Kenneth Morgan V Rimutaka Prison Superintendent
(SC 13/2005)  NZSC 26
This summary is provided to assist in the understanding of the Court’s judgment. It does not comprise part of the reasons for that judgment. The full judgment with reasons is the only authoritative document. The full text of the judgment and reasons can be found at Judicial Decisions of Public Interest www.courts.govt.nz/judgments.
The Supreme Court has dismissed Mr Morgan’s appeal against refusal by the High Court and the Court of Appeal of a writ of habeas corpus directed to the Superintendent of Rimutuka Prison where he is being held.
Between the time when Mr Morgan was charged with cultivation of cannabis and the time when he was convicted and sentenced to three years imprisonment, the Sentencing Act 2002 and the Parole Act 2002 had replaced the Criminal Justice Act 1985.
If Mr Morgan had been dealt with under the 1985 Act he would have been entitled to conditional release after serving two years of his sentence, in November last year. The Parole Act now requires the serving of the full term in prison unless the Parole Board decides to order release, which it has not done in Mr Morgan’s case.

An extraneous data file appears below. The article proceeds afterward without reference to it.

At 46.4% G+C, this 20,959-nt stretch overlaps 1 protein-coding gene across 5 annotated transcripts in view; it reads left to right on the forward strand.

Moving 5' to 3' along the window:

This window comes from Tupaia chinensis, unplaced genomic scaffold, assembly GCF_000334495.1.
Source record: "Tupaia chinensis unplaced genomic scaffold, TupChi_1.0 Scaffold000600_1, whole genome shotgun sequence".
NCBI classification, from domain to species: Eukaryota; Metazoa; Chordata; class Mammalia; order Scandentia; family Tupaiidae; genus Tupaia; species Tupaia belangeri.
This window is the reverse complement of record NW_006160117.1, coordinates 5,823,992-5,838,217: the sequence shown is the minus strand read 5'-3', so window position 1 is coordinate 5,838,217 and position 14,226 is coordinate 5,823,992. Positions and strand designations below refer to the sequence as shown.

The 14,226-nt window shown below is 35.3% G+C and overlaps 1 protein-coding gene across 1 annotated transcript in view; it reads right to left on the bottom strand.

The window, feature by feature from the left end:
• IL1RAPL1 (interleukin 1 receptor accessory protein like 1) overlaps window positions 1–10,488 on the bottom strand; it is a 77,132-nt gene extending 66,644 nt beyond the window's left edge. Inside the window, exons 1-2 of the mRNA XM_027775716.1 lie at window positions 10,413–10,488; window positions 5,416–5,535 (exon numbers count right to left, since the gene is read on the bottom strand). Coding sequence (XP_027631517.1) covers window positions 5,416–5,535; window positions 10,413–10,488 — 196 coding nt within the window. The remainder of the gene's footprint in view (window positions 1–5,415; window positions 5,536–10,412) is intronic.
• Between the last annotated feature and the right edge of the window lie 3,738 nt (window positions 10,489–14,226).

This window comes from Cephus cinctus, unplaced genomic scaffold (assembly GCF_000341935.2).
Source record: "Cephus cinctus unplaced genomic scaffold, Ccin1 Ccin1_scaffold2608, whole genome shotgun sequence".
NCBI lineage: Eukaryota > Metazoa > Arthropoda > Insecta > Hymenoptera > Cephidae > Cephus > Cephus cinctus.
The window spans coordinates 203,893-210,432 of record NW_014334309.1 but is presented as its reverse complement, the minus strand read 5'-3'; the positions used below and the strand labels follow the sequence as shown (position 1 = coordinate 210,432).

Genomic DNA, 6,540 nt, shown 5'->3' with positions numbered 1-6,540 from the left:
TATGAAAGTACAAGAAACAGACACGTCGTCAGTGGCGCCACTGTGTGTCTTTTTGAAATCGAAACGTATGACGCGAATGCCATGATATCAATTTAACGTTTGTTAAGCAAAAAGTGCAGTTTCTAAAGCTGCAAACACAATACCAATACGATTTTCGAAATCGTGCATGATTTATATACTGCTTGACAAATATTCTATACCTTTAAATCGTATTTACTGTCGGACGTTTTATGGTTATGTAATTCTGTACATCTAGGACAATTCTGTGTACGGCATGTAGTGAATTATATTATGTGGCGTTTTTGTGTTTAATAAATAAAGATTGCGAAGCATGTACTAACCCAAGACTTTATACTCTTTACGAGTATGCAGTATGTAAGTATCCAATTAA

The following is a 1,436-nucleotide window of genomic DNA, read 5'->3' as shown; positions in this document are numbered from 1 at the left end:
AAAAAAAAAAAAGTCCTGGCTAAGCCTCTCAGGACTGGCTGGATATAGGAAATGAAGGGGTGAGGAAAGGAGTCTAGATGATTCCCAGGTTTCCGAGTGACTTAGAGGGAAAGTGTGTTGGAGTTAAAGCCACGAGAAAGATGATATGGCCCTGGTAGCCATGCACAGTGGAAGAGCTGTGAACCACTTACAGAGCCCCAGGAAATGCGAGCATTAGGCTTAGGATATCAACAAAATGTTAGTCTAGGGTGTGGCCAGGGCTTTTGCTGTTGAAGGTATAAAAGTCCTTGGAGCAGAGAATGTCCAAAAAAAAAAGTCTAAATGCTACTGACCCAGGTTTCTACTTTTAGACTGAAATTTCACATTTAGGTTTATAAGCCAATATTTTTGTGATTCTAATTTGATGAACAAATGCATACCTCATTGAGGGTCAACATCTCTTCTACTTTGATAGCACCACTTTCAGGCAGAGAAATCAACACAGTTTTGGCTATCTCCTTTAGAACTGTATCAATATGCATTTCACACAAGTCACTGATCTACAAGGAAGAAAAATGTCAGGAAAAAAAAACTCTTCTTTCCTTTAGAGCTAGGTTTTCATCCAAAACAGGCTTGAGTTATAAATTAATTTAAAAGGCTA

Mr Morgan argued that the right given by s 6 of the Sentencing Act, where the penalty for an offence has been varied between the commission of an offence and sentencing, to the benefit of the “lesser penalty” – a provision which applies “despite any other enactment or rule of law” – is being infringed.
In a 4 – 1 majority
judgment, with the Chief Justice dissenting, the Court has
held that “penalty” in s 6 is referring to the maximum
penalty for the offence, which for cultivation of cannabis
is 7 years, and has not been varied, and that Mr Morgan’s
right to the benefit of the lesser penalty has not therefore